Different Gallbladder Cancer Staging Systems
Staging systems are used for most types of cancer, as this gives an indication of the growth of the cancer, and how far it has spread. The stage also tells a physician what the best course of treatment is. The exact stage, however, can often not be determined until after surgery. Gallbladder cancer staging is quite complex, and three different methods are used.
The TNM system and the number systems are the most popular types of gallbladder cancer staging systems. However, you must remember that these staging systems are not meant for you, but rather for your medical team to understand what is going on with regards to the cancer. That said, you can always ask questions as to how your stage relates to the treatment that you are offered.
Different Gallbladder Cancer Staging Systems:
1. TNM Stages
TNM means Tumor, Node, Metastasis. As such:
- T is the spread and size of the tumor on the gallbladder, ranging from very early Tis (carcinoma in situ) to T1 through T4. At T2, there is T1a and T1b, with each increase towards T4 meaning that the tumor has grown larger and spread more.
- N will tell physicians whether the cancer has reached the lymph nodes. Three N stages exist and these are N0 (no effect on lymph nodes), N1 (the cancer has affected one or more nodes nearby), and N2 (the cancer is affecting more distant lymph nodes).
- M will tell physicians whether the cancer has started to affect other parts of the body. Two stages exist here: M0 indicates that there is no spread to structures away from the gallbladder; while M1indicates that the cancer has spread. Distant metastasis is when it has spread to very far removed organs.
Put together, these stages give a complete picture. For instance, a T3, N0, M0 case has a tumor that has come outside of the gallbladder, spreading to some other structure, but the lymph nodes are not affected, and the cancer remains localized.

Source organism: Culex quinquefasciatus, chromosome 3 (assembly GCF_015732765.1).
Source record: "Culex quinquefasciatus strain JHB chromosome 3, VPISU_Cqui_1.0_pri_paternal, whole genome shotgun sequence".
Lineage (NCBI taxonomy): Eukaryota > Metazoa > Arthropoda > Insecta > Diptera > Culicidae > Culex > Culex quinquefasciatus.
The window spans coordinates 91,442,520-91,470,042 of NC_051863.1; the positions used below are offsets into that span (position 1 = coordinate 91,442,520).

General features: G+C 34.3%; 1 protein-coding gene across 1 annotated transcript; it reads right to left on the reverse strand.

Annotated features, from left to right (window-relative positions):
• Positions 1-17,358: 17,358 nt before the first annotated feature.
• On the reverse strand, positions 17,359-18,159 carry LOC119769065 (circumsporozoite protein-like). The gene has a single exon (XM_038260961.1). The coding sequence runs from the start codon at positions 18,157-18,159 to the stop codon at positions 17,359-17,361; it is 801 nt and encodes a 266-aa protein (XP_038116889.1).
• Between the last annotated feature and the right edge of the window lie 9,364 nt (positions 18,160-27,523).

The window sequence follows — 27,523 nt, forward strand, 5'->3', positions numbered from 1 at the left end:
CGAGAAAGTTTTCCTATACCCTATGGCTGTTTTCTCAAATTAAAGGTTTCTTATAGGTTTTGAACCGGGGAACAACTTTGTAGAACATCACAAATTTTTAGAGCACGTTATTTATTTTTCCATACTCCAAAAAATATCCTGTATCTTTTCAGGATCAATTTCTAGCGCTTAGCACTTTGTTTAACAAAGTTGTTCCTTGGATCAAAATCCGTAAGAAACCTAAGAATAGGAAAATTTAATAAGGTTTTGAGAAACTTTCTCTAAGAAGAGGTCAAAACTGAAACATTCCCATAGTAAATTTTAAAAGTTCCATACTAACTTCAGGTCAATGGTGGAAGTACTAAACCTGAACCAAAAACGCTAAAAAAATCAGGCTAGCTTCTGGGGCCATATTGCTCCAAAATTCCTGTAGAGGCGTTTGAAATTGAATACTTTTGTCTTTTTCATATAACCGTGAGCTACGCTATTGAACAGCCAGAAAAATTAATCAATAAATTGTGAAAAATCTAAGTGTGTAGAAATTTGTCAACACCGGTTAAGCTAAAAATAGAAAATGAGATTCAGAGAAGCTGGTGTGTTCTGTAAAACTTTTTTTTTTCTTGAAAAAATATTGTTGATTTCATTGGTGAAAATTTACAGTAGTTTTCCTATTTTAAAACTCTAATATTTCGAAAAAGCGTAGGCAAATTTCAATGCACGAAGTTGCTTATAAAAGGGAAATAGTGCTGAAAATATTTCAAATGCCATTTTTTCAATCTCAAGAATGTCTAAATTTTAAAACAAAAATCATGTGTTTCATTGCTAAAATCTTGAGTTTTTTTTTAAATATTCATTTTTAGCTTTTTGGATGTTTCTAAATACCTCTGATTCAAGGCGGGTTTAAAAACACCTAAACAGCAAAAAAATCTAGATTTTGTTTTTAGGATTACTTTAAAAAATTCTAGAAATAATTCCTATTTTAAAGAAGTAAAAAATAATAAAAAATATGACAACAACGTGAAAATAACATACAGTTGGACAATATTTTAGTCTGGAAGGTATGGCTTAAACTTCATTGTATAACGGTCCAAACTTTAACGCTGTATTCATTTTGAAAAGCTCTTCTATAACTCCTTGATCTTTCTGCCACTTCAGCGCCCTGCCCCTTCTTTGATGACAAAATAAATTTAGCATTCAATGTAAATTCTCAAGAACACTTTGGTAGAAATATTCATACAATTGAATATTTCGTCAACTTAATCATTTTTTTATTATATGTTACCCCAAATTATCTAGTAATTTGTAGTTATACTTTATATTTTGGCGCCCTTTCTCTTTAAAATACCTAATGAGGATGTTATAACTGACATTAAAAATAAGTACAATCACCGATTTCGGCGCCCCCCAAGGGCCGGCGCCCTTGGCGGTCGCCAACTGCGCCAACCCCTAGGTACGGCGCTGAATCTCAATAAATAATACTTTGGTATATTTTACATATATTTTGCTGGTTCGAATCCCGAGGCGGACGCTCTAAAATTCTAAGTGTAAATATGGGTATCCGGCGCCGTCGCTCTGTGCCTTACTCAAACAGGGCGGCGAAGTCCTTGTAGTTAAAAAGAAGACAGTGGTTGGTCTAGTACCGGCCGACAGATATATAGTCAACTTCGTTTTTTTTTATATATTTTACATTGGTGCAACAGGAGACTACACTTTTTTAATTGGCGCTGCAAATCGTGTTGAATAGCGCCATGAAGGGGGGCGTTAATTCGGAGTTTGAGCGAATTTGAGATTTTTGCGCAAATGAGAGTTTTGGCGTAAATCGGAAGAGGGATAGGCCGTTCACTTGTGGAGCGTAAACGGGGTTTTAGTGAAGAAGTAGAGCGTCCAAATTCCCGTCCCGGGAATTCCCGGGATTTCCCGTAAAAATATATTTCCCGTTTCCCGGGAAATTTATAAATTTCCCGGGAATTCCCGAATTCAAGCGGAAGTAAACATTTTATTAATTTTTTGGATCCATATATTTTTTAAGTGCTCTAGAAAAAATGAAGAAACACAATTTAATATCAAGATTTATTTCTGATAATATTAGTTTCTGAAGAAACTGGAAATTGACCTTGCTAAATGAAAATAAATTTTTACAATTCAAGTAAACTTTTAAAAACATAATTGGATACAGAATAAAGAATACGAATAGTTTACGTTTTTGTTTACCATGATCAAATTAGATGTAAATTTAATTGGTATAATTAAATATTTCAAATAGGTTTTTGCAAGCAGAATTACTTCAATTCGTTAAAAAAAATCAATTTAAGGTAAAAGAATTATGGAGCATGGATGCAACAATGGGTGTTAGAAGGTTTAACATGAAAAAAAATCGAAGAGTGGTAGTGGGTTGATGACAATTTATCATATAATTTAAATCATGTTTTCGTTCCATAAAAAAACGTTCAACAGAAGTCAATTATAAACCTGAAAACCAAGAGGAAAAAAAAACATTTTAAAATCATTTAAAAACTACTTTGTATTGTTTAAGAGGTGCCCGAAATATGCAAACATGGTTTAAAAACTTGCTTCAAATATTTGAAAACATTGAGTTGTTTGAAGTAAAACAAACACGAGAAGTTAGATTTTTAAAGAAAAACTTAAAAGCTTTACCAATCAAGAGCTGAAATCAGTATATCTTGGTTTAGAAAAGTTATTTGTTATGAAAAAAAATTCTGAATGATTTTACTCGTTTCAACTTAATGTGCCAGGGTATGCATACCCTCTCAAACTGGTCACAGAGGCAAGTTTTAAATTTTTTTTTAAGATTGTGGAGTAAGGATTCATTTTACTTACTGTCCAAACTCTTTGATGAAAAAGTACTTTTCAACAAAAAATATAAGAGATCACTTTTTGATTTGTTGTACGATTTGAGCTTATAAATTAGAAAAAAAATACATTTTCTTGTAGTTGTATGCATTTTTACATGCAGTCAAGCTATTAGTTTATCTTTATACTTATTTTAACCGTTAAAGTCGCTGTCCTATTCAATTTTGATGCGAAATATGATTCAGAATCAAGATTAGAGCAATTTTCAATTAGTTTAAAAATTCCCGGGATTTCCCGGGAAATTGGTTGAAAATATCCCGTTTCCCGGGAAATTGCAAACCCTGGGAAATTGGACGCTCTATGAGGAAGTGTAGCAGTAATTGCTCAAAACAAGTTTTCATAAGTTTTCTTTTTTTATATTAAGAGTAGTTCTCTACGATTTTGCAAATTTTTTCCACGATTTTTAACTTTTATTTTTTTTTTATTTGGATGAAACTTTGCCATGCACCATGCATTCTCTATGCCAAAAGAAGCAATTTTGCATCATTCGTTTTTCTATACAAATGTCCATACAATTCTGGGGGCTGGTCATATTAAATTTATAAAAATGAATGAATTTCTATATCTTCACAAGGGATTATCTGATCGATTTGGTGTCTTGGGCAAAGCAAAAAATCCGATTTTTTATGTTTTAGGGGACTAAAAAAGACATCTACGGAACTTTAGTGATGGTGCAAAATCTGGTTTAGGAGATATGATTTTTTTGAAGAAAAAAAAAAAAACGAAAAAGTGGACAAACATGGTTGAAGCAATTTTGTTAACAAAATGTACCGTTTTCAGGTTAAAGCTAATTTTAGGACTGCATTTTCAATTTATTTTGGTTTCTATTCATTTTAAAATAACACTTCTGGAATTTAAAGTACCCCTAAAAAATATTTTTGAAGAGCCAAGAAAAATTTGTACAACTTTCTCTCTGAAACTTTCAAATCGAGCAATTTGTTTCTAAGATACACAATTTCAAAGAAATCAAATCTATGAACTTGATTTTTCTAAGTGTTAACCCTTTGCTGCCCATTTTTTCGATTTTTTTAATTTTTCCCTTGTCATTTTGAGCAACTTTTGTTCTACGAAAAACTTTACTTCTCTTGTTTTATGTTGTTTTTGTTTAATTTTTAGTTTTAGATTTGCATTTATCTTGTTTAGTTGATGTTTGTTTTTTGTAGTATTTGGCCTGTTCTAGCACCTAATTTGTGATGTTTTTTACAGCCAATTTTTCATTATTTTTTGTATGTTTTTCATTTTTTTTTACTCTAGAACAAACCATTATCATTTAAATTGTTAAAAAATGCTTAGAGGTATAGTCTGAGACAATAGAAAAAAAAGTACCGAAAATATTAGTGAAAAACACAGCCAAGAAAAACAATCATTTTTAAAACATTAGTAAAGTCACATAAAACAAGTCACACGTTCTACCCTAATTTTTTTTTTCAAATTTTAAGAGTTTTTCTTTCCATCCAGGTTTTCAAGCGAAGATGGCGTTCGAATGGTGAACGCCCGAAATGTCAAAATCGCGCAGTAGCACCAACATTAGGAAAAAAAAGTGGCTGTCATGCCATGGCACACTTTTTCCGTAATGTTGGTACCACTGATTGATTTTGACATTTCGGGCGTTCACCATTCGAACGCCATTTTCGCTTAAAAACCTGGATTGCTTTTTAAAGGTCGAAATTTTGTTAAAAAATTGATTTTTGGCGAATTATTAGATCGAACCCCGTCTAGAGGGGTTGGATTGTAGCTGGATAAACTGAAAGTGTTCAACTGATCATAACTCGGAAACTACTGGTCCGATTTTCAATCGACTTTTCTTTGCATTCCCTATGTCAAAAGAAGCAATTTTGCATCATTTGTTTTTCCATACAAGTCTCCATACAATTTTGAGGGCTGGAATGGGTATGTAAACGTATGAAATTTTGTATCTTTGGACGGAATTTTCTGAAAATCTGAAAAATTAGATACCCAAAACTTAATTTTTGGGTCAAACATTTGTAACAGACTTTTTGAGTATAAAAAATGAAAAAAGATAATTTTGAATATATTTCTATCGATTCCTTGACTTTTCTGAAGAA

2. Number Stages
There are four gallbladder cancer number stages, although some say five:
- Stage 0, which is carcinoma in situ or CIS. This is a very early stage and is rarely diagnosed at this point.
- Stage 1 is when the cancer affects the gallbladder's inner tissue layer, but there is no spread. This means that it would be T1, N0, M0.
- Stage 2 is when the cancer has gone through the gallbladder wall's muscle tissue and has started to spread. This would be T2, N0, M0.
- Stage 3 is divided into 3A and 3B. At 3A, the cancer has gone through the wall, but does not affect the lymph nodes. This would be T3, N0, M0. At 3B, it has spread to the lymph nodes. This would be T1, T2 or T3, and it is generally N1 and M0.
- Stage 4, which is an advanced stage that can either be 4A or 4B. At 4A, the cancer is in one of the liver vessels and in at least two other organs, as well as possibly some lymph nodes (T4, N0 or N1, M0). 4B is any size cancer that is at distant lymph nodes by hasn't spread further (Any T, N2, M0), or that has also spread to distant structures (Any T, Any N, M1).
3. The Simple Staging System
The simple staging system is usually given to patients to better understand their condition. Here:
- Stages 1 and 2 are "localized", which means the cancer hasn't spread.
- Stages 3 and 4 are "unresectable", which means it has spread and surgery cannot remove all of it.
- "Recurrent", which means you received treatment, but it came back. Some physicians refer to this as stage 4.
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